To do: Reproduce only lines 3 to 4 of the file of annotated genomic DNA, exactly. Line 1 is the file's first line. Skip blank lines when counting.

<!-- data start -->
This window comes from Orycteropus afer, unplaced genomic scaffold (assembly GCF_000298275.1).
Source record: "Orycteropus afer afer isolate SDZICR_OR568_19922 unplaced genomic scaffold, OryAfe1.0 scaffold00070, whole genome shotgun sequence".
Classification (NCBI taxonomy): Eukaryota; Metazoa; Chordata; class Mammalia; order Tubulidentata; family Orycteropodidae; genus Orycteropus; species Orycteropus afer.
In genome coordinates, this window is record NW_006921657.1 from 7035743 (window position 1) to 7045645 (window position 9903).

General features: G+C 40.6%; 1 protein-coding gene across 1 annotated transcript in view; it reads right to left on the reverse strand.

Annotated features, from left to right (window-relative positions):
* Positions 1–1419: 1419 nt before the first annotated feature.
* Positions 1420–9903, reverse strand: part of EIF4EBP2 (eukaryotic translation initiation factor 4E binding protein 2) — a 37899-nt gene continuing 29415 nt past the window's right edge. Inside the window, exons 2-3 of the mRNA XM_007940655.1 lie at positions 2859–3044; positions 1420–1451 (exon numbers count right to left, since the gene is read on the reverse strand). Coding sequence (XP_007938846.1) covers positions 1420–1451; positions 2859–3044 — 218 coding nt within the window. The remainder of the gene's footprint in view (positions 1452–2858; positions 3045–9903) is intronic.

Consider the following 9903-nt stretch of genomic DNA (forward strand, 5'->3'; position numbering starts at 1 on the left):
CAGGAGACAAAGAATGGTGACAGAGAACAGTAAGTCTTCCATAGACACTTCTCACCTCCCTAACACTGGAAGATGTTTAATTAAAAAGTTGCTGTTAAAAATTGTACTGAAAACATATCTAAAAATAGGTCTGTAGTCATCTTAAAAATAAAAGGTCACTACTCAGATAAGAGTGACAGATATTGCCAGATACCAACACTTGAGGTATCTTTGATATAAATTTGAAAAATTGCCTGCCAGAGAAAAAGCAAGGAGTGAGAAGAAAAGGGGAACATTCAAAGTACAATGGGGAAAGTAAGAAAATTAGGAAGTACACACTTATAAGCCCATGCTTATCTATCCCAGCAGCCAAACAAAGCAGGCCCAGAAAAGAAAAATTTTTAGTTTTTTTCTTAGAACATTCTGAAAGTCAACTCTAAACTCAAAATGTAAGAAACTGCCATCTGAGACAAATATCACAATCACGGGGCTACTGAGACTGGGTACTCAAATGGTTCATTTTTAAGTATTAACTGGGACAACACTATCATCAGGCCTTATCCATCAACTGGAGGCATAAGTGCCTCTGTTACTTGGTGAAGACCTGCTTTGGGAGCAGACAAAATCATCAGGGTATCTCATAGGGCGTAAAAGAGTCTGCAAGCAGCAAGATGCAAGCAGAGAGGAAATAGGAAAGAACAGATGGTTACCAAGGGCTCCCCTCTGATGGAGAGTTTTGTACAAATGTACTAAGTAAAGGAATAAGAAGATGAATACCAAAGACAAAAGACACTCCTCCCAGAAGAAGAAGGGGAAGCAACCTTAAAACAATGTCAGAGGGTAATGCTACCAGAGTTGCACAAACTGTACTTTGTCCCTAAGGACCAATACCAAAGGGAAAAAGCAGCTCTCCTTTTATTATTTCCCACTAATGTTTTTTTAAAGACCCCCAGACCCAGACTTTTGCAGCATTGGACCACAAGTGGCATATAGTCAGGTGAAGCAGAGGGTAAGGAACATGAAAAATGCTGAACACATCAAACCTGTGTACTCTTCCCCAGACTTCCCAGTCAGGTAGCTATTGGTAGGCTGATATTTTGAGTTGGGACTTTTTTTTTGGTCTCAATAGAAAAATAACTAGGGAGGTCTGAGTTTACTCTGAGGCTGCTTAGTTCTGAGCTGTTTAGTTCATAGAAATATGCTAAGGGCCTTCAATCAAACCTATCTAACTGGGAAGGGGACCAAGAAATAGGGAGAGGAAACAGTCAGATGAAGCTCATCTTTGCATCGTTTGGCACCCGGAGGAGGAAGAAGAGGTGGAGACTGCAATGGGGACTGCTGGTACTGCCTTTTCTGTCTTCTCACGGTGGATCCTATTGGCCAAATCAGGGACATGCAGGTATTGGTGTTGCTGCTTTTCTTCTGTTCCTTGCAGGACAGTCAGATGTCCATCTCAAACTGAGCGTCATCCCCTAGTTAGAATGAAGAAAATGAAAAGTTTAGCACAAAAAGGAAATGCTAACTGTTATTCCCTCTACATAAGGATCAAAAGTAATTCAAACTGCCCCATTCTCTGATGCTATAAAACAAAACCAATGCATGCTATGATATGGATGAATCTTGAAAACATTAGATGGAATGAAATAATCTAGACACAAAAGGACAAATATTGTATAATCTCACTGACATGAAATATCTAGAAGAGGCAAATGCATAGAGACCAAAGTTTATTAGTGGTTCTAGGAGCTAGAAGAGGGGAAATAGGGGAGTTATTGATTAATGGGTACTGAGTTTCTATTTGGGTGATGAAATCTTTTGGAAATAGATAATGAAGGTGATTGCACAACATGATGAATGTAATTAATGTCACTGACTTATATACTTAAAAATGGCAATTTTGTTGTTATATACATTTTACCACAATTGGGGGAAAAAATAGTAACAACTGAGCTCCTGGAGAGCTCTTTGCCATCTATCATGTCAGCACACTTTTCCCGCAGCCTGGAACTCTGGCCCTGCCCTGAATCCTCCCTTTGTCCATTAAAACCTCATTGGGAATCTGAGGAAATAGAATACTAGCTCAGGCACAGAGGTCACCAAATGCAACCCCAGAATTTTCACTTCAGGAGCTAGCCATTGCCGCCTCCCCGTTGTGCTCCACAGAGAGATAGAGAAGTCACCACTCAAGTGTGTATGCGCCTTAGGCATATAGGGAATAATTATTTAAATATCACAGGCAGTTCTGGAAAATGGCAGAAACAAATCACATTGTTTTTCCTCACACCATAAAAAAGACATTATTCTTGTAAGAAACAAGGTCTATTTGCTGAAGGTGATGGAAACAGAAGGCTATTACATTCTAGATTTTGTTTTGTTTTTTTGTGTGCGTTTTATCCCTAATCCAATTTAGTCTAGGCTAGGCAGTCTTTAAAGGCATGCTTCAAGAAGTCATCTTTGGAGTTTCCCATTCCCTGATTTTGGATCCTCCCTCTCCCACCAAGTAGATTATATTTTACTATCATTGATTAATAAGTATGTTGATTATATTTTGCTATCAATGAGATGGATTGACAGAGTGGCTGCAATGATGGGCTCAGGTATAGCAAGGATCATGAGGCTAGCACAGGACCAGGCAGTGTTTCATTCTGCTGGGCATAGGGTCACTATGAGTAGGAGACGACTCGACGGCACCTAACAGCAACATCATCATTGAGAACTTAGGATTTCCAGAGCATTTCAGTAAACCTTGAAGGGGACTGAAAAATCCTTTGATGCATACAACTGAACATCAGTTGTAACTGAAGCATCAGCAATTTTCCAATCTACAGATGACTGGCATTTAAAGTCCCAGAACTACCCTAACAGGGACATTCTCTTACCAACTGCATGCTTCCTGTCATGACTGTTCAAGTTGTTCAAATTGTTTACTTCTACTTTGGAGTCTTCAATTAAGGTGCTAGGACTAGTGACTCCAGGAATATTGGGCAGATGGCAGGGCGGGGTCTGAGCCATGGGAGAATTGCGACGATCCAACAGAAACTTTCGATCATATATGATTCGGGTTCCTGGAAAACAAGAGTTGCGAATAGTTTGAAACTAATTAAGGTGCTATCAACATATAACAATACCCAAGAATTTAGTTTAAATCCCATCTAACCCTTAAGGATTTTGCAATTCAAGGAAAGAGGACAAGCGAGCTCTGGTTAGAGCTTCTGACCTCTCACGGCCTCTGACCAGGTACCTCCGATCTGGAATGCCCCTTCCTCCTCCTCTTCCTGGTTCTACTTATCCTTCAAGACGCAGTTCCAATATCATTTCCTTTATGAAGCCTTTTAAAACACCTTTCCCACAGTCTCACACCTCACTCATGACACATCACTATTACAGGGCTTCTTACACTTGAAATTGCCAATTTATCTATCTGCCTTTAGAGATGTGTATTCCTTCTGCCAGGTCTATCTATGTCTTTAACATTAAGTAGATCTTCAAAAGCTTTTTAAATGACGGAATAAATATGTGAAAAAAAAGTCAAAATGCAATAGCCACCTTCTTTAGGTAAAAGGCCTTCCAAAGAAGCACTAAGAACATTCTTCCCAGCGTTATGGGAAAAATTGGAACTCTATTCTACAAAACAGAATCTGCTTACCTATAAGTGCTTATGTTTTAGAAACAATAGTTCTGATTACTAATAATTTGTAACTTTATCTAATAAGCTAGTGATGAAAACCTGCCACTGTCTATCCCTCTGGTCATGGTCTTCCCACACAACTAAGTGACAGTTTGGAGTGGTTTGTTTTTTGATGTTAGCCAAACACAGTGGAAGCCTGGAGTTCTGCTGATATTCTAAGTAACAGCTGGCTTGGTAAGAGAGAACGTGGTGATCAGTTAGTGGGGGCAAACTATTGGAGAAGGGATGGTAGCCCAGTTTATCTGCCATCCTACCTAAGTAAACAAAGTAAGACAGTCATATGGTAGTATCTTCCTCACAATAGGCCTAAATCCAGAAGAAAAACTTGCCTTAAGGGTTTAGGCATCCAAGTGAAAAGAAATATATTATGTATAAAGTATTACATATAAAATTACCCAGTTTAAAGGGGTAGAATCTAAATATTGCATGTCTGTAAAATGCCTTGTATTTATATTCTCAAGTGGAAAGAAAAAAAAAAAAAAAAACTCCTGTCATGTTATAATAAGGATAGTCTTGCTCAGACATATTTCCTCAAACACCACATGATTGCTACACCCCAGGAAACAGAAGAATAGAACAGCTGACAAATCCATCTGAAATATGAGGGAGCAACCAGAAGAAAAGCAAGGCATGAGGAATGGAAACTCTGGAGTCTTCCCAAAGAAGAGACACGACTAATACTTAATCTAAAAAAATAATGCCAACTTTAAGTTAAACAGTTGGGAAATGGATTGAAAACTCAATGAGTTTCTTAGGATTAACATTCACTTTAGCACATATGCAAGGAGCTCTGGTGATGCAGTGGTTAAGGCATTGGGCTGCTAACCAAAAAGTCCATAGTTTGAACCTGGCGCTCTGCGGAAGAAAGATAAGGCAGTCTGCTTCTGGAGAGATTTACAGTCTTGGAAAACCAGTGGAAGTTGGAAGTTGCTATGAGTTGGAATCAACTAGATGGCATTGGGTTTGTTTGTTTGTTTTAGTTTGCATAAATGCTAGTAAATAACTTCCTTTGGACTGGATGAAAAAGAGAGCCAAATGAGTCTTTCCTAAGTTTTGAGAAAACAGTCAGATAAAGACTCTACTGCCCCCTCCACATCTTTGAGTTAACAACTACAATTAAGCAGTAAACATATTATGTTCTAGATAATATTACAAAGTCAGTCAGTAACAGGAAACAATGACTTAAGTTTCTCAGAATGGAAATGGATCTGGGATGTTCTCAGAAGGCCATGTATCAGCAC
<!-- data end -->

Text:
Classification (NCBI taxonomy): Eukaryota; Metazoa; Chordata; class Mammalia; order Tubulidentata; family Orycteropodidae; genus Orycteropus; species Orycteropus afer.
In genome coordinates, this window is record NW_006921657.1 from 7035743 (window position 1) to 7045645 (window position 9903).